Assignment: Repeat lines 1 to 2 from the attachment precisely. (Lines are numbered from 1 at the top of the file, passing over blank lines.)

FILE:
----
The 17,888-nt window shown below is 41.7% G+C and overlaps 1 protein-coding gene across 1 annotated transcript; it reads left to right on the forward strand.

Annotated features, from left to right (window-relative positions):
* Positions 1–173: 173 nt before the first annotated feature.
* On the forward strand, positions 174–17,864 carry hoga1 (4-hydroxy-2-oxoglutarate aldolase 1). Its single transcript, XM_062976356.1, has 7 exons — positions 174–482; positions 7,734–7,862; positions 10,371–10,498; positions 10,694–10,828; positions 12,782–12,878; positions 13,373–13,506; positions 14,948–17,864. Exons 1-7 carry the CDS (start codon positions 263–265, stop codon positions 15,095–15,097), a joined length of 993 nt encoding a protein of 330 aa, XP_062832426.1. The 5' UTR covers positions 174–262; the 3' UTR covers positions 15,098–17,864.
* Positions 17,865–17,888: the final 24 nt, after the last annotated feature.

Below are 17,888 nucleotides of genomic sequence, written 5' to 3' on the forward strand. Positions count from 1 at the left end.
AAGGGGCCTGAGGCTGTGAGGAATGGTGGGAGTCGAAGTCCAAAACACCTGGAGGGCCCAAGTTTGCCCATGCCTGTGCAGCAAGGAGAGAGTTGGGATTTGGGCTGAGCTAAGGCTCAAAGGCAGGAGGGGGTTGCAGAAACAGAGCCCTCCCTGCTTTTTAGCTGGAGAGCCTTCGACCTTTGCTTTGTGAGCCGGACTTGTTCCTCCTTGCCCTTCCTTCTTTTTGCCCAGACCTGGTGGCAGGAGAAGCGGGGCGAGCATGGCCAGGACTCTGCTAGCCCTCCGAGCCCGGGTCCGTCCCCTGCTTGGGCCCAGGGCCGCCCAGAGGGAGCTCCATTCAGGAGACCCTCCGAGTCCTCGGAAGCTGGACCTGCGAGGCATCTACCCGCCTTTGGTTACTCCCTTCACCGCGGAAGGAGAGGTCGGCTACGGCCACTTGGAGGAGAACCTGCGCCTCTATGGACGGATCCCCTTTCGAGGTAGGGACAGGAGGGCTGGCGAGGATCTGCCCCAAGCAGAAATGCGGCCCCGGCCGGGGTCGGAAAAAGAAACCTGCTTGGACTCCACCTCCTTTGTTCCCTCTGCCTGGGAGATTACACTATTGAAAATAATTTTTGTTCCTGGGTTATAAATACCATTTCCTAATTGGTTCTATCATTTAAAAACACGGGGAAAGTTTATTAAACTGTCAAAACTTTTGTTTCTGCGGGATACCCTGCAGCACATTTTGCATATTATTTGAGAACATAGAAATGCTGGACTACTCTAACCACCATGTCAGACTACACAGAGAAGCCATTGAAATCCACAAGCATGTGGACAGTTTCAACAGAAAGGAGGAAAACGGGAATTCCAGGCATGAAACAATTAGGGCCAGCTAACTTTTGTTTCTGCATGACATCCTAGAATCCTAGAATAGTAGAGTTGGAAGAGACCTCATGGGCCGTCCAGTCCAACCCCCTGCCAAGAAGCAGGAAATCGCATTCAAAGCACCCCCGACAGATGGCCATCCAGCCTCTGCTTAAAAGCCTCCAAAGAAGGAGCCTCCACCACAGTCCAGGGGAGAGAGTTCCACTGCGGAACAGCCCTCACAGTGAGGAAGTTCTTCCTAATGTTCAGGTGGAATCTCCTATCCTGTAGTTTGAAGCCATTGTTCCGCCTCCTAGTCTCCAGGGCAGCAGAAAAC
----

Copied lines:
The 17,888-nt window shown below is 41.7% G+C and overlaps 1 protein-coding gene across 1 annotated transcript; it reads left to right on the forward strand.

Annotated features, from left to right (window-relative positions):